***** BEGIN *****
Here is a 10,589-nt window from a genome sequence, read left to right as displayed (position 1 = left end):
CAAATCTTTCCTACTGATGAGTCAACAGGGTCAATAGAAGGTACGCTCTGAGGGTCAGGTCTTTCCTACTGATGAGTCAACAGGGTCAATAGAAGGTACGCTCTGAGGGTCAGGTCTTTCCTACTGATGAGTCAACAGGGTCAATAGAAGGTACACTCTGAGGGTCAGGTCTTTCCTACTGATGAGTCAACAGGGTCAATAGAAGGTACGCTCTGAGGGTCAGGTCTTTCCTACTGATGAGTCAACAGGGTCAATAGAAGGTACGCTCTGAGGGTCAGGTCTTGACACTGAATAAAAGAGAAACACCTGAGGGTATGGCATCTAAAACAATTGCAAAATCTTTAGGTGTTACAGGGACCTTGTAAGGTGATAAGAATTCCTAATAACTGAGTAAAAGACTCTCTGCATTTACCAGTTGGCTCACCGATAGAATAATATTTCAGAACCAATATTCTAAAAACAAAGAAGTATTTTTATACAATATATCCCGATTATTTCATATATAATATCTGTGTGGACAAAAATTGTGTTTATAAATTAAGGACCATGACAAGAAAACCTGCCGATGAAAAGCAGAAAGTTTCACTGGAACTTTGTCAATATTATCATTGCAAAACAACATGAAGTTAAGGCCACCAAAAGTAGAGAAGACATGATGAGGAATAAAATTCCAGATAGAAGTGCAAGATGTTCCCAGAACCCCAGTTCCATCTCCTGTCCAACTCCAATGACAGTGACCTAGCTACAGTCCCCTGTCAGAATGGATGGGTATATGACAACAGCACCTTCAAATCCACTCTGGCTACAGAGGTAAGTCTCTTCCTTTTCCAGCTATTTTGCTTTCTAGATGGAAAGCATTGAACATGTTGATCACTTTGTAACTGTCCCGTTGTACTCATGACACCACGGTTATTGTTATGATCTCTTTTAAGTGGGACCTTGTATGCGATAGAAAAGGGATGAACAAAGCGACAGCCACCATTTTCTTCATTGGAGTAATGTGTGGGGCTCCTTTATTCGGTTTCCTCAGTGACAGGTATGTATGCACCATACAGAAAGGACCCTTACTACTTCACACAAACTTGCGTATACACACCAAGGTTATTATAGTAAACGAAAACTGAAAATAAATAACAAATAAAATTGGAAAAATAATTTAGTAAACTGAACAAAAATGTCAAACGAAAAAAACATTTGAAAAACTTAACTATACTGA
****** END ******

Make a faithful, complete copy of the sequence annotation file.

Here is a 10,589-nt window from a genome sequence, read left to right as displayed (position 1 = left end):
CAAATCTTTCCTACTGATGAGTCAACAGGGTCAATAGAAGGTACGCTCTGAGGGTCAGGTCTTTCCTACTGATGAGTCAACAGGGTCAATAGAAGGTACGCTCTGAGGGTCAGGTCTTTCCTACTGATGAGTCAACAGGGTCAATAGAAGGTACACTCTGAGGGTCAGGTCTTTCCTACTGATGAGTCAACAGGGTCAATAGAAGGTACGCTCTGAGGGTCAGGTCTTTCCTACTGATGAGTCAACAGGGTCAATAGAAGGTACGCTCTGAGGGTCAGGTCTTGACACTGAATAAAAGAGAAACACCTGAGGGTATGGCATCTAAAACAATTGCAAAATCTTTAGGTGTTACAGGGACCTTGTAAGGTGATAAGAATTCCTAATAACTGAGTAAAAGACTCTCTGCATTTACCAGTTGGCTCACCGATAGAATAATATTTCAGAACCAATATTCTAAAAACAAAGAAGTATTTTTATACAATATATCCCGATTATTTCATATATAATATCTGTGTGGACAAAAATTGTGTTTATAAATTAAGGACCATGACAAGAAAACCTGCCGATGAAAAGCAGAAAGTTTCACTGGAACTTTGTCAATATTATCATTGCAAAACAACATGAAGTTAAGGCCACCAAAAGTAGAGAAGACATGATGAGGAATAAAATTCCAGATAGAAGTGCAAGATGTTCCCAGAACCCCAGTTCCATCTCCTGTCCAACTCCAATGACAGTGACCTAGCTACAGTCCCCTGTCAGAATGGATGGGTATATGACAACAGCACCTTCAAATCCACTCTGGCTACAGAGGTAAGTCTCTTCCTTTTCCAGCTATTTTGCTTTCTAGATGGAAAGCATTGAACATGTTGATCACTTTGTAACTGTCCCGTTGTACTCATGACACCACGGTTATTGTTATGATCTCTTTTAAGTGGGACCTTGTATGCGATAGAAAAGGGATGAACAAAGCGACAGCCACCATTTTCTTCATTGGAGTAATGTGTGGGGCTCCTTTATTCGGTTTCCTCAGTGACAGGTATGTATGCACCATACAGAAAGGACCCTTACTACTTCACACAAACTTGCGTATACACACCAAGGTTATTATAGTAAACGAAAACTGAAAATAAATAACAAATAAAATTGGAAAAATAATTTAGTAAACTGAACAAAAATGTCAAACGAAAAAAACATTTGAAAAACTTAACTATACTGA